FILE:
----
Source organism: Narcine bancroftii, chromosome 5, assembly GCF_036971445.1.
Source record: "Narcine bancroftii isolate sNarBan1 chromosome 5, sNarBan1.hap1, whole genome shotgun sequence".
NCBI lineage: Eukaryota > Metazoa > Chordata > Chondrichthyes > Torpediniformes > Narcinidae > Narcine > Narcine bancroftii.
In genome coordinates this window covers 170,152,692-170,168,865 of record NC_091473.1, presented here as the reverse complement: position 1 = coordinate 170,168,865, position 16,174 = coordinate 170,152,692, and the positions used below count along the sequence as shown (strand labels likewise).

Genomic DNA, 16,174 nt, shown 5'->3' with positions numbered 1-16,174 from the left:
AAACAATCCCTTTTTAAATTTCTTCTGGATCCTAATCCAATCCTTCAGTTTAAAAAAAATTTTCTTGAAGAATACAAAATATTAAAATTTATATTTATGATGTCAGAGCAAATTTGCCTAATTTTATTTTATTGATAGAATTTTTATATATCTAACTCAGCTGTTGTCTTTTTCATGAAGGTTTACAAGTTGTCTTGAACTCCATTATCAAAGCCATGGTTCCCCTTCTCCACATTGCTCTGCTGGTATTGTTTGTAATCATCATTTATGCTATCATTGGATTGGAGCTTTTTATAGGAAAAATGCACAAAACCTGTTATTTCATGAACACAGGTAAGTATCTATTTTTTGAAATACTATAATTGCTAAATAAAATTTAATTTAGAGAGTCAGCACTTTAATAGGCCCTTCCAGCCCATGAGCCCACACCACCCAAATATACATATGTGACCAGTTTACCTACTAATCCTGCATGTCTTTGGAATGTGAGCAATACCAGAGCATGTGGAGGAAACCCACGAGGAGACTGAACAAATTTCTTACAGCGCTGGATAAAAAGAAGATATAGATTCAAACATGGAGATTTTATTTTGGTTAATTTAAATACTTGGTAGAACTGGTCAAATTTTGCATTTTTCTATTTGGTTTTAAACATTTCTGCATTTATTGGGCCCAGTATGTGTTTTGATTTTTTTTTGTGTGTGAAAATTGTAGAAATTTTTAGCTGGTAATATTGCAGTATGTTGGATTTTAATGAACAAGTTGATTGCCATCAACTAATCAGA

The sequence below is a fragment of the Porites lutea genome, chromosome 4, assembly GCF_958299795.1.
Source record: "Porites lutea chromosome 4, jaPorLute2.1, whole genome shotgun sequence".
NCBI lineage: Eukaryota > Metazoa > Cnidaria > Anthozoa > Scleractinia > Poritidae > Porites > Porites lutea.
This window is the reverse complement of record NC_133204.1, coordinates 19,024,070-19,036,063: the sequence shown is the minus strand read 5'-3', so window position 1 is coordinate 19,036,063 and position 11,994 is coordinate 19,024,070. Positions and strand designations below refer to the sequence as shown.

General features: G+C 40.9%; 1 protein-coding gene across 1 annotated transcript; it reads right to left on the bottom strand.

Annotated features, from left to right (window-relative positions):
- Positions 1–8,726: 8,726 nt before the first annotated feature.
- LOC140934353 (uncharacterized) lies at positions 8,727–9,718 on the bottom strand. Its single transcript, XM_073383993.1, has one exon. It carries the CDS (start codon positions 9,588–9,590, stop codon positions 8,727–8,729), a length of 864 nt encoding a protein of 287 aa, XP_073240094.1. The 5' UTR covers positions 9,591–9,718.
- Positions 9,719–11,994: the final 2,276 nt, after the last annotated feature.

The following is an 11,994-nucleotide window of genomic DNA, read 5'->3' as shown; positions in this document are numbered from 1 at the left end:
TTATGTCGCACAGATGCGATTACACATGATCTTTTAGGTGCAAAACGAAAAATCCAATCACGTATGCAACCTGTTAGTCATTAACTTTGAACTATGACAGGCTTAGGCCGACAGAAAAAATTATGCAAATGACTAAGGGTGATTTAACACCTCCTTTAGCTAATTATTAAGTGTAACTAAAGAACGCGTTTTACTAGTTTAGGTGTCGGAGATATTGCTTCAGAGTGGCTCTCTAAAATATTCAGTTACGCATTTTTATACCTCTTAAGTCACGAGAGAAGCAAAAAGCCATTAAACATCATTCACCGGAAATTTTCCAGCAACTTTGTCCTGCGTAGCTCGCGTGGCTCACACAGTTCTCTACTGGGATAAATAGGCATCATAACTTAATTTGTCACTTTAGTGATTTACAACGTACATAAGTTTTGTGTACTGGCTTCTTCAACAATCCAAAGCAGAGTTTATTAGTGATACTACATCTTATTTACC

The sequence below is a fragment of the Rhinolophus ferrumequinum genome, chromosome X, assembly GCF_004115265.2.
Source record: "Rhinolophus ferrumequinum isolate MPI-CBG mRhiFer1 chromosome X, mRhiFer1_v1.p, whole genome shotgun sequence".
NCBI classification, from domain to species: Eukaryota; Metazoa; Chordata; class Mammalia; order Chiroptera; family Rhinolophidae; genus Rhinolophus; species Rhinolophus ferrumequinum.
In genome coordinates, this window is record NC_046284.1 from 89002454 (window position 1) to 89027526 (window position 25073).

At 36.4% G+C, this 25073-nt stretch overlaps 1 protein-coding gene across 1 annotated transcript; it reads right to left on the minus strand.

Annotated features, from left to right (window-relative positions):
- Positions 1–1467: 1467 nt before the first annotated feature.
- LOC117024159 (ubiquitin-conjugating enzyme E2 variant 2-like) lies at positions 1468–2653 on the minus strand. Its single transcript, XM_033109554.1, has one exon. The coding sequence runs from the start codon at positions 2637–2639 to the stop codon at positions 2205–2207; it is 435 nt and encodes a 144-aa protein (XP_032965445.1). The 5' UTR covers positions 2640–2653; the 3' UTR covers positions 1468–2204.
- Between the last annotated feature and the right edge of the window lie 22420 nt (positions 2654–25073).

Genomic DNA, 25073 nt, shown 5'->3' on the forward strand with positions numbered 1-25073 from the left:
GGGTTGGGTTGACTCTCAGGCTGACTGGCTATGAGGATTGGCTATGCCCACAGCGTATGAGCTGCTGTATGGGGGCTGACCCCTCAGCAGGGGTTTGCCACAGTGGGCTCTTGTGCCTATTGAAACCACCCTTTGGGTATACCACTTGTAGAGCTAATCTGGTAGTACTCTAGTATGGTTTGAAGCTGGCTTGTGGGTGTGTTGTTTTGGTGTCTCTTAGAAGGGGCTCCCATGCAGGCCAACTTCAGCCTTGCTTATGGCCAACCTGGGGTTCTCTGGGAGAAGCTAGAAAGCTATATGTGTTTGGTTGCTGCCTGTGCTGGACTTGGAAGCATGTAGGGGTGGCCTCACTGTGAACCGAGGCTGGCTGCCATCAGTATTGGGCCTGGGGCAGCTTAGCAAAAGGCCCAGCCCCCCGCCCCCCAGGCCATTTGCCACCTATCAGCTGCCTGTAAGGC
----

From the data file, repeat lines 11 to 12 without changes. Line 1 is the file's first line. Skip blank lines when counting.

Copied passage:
General features: G+C 40.9%; 1 protein-coding gene across 1 annotated transcript; it reads right to left on the bottom strand.

Annotated features, from left to right (window-relative positions):